No one likes to lose a job unexpectedly, and people finding themselves out of work in Kentucky over perceived wrongful termination might feel slighted and angry. The income and reputation loss may lead some to consider civil litigation. In such cases, the firing does need to be truly “wrongful” as defined by state or federal statutes.

Unfortunately, most people work in a job where firing may occur “at will.” That is, the employer may terminate an employee for virtually any reason. For example, if the employer wants to boost profits, the company could let several employees go. Unless the employees have a union agreement or guaranteed contract that adds protections to their employment, at-will firings are possible. However, an employer cannot fire someone for reasons deemed illegal.

Firings based on discrimination are unlawful. Employers cannot terminate someone based on race, gender, religion, age and so on. A person who could prove that discrimination factored into a firing decision may have grounds for a civil suit.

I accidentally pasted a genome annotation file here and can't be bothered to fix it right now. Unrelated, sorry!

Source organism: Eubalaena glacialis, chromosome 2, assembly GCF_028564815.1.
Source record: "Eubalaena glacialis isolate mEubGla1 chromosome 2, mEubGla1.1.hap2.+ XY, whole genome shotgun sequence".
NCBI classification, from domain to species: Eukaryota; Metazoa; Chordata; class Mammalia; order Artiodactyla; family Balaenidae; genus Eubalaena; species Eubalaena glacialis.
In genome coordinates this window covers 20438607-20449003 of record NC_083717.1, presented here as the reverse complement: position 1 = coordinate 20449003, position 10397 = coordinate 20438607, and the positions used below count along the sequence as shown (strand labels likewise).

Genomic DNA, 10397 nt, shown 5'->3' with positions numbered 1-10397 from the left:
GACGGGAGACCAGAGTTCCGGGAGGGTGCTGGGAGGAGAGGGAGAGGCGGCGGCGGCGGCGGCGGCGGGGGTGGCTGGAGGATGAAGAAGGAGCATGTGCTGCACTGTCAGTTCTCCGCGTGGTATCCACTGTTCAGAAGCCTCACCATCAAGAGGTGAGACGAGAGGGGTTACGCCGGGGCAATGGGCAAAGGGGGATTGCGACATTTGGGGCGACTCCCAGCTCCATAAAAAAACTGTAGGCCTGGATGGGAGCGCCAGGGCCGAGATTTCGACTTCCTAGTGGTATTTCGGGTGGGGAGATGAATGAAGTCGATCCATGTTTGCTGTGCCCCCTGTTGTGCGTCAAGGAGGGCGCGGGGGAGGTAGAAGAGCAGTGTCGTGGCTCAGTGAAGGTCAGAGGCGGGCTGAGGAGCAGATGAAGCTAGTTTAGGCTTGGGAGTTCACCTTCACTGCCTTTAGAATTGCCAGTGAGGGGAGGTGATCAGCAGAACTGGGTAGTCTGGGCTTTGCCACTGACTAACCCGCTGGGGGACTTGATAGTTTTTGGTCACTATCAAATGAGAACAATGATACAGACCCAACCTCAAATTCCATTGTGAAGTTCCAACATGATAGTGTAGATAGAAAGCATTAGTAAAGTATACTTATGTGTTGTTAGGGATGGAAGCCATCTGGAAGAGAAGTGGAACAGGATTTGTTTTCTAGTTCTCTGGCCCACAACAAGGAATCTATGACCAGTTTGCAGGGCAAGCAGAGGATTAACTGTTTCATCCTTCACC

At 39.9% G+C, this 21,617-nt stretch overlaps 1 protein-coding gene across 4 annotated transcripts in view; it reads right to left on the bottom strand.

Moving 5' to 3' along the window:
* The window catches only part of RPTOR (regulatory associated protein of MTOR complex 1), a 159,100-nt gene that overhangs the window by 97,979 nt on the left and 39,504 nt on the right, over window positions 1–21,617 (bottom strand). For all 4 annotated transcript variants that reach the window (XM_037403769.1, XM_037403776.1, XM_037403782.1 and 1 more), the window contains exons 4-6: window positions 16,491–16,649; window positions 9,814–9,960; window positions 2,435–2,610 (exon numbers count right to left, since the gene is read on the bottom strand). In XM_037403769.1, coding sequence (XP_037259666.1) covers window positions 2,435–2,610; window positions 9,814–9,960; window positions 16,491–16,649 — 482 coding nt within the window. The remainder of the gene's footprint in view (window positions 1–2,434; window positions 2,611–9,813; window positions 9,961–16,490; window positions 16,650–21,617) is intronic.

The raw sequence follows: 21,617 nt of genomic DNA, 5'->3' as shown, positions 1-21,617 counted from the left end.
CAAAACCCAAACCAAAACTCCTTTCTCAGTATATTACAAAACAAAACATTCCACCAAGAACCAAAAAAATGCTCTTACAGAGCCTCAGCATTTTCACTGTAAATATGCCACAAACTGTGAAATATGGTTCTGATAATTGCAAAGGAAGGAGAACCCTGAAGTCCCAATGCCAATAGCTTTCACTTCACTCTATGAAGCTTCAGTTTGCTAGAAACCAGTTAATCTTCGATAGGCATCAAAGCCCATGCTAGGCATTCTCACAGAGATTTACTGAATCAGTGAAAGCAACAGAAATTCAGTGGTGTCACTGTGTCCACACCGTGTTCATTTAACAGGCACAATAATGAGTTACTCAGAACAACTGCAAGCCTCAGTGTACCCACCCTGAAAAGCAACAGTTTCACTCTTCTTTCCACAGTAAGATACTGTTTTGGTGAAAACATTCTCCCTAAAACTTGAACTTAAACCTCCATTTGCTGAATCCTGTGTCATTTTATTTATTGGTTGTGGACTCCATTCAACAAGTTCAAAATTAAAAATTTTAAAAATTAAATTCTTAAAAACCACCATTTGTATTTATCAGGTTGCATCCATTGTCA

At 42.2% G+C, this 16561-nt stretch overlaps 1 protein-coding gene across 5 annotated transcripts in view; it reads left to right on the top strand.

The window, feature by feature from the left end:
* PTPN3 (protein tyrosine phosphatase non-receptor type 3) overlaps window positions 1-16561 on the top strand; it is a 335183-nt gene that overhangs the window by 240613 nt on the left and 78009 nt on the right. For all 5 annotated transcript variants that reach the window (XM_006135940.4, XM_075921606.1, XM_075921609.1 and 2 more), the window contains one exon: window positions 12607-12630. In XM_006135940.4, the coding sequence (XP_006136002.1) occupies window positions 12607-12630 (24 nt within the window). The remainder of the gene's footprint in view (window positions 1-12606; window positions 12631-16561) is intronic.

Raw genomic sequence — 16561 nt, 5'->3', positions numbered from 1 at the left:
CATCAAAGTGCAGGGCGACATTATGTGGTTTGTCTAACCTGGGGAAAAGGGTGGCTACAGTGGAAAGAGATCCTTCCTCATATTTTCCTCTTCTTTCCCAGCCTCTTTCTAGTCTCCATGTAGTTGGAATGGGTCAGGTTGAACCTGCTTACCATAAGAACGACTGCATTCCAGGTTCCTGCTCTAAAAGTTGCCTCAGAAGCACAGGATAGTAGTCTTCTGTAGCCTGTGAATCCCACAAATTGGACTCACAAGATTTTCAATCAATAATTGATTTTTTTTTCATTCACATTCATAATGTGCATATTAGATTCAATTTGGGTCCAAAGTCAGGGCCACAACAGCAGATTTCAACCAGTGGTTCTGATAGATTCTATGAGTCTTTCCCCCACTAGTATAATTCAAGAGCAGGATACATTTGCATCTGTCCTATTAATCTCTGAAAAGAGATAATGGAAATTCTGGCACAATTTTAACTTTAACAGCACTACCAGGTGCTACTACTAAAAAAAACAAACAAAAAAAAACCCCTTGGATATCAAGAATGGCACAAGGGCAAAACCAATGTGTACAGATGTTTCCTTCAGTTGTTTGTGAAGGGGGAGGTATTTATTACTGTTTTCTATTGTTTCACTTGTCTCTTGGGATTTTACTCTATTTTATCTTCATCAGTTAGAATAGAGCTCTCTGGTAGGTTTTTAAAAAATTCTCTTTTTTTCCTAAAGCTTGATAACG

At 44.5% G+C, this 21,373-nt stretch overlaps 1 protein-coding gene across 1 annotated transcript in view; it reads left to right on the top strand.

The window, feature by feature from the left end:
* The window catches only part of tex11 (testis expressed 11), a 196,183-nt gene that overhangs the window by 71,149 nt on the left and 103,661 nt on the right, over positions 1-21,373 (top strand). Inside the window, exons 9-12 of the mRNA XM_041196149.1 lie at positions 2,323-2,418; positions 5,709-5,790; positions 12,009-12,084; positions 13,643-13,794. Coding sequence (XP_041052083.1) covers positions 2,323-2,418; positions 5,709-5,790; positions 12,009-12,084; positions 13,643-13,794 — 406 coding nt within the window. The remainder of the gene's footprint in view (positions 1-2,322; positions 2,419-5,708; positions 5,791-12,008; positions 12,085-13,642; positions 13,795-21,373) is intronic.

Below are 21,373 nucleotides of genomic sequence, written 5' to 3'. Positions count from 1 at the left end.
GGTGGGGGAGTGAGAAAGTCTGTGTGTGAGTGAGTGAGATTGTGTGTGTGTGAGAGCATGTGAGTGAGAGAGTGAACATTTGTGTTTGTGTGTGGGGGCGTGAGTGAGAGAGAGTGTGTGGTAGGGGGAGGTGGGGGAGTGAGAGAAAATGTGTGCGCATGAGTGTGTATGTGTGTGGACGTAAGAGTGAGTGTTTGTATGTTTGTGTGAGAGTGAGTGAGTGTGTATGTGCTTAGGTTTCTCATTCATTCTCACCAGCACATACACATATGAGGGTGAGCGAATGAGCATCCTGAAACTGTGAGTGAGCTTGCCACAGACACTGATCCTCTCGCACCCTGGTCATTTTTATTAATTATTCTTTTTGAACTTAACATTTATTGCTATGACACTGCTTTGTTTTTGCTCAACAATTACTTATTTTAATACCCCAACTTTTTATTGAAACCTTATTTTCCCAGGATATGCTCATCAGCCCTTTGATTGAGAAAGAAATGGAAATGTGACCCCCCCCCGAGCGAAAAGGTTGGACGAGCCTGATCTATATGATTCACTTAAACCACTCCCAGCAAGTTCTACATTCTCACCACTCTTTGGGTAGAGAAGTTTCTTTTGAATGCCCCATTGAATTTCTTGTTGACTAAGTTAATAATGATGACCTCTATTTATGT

Firing a whistleblower could also fall under the category of wrongful termination. If executives at a financial company were engaged in fraud, an employee who “blows the whistle” over the activity garners protections under the law. Employers who fire a whistleblower may end up in court.

Breach of contract could also fall under wrongful termination. If a contracted employee is outright guaranteed 52 weeks of pay and the company stops payment and dismisses the person at week 40, a breach of contract or wrongful termination suit may arise. The particulars of the contract and the circumstances surrounding the dismissal might come under scrutiny. A common question to ask would be, “Did the employee breach the contract first?” If not, then he or she may have a civil case.

Bringing forth a wrongful termination case may require a complex legal strategy. The person seeking a remedy might wish to consult with an experienced attorney about the process.